Is Arby's a flawed concept? You might think so looking over this year's losers on Microsoft's
Ouch! Maybe it's best to handle this one with the company's signature glove mascot.
Hold up a sec. We've not much of a beef with the fundamentals here. Back in December, the company acquired its second-largest franchisee. That's not a bad move. Even if it means an end to the cozy life of a franchisor collecting royalties exclusively, Triarc is now better positioned for a revival in fast casual dining, owning 238 of the concept's 3,400 outlets.
And lackluster comps -- they're just collateral damage from the burger joints' dollar-menu pricing wars. And guess what? The McDonald's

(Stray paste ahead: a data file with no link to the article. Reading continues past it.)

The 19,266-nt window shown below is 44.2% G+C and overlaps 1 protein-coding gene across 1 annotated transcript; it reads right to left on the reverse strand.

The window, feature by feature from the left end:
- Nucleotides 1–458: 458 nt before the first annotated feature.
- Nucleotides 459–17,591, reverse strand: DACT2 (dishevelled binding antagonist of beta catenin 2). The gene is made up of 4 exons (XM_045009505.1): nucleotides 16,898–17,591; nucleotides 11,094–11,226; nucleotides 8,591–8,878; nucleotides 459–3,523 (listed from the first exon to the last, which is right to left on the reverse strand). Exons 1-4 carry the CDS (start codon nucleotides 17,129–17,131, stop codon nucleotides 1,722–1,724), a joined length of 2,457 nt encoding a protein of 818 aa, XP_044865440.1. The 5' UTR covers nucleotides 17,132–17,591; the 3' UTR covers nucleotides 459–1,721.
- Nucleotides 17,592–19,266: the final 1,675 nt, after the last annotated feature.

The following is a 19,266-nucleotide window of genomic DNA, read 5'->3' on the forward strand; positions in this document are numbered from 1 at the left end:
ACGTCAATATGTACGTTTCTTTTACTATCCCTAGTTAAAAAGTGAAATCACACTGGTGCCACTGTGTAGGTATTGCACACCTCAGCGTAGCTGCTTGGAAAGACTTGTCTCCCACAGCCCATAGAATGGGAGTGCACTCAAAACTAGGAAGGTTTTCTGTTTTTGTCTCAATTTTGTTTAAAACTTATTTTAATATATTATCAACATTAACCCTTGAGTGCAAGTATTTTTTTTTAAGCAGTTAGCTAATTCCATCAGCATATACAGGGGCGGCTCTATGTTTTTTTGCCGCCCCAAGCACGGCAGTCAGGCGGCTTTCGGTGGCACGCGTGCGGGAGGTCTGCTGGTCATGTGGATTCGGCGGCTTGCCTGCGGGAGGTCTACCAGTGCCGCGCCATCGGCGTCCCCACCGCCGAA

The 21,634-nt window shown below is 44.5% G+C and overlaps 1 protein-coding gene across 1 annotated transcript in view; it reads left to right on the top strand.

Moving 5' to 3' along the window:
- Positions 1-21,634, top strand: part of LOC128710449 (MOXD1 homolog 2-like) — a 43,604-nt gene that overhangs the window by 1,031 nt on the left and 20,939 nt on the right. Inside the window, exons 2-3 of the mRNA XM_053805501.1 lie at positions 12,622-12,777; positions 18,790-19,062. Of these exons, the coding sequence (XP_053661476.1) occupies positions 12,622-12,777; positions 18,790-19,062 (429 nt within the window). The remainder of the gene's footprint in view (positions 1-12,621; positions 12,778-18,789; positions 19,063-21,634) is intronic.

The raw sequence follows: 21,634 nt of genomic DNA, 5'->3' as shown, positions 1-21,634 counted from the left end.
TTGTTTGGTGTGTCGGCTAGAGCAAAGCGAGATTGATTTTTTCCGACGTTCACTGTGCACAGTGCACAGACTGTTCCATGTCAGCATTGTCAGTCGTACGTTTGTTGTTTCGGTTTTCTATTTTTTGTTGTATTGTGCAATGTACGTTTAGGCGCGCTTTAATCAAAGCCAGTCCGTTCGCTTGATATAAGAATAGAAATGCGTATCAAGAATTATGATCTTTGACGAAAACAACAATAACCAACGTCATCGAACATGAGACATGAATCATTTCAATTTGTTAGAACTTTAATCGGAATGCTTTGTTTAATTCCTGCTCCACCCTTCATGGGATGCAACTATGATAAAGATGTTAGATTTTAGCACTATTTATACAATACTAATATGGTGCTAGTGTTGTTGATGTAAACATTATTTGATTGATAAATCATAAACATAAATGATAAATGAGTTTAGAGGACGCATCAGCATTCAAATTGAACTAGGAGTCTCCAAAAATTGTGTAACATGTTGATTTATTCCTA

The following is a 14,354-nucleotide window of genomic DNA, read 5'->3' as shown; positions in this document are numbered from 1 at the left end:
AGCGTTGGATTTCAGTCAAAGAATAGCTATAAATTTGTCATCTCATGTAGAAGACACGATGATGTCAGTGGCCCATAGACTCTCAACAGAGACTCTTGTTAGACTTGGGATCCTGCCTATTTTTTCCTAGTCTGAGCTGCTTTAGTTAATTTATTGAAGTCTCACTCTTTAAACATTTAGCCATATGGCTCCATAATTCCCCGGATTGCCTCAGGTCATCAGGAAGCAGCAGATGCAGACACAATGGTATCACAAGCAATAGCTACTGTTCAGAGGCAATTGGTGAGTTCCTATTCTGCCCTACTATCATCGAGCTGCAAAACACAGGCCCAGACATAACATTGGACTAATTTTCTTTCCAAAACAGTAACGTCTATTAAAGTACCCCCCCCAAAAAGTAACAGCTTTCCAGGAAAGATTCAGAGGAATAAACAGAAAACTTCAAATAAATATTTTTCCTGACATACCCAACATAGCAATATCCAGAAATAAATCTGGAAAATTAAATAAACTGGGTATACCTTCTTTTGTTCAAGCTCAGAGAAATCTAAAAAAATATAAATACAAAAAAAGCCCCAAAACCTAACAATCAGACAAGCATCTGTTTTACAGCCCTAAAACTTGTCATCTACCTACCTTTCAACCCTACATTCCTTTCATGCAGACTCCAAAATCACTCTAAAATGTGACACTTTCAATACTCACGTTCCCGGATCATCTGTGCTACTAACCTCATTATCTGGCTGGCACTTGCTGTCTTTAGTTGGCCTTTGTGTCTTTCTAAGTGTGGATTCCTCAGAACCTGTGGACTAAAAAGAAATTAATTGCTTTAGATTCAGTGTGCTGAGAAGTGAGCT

So why has Triarc been slammed so hard? It hasn't. Last month the company went through a complicated distribution process in which shareholders were given two shares of Triarc Class B
So while the stock's returns should be split-adjusted and showing a gain -- with any Triarc investor well in black for 2003 -- the tricky split has most financial sites (yes, including ours) showing incorrect 52-week highs and lows.
That's fine. Fools know that due diligence doesn't end with a first impression. Dig deep and the beef is there.
The Internet has made stock research a breeze in many ways, but it's always good to have someone else to check your math and bounce ideas your way. That's why many investors -- new and old -- will appreciate TMF Money Advisor.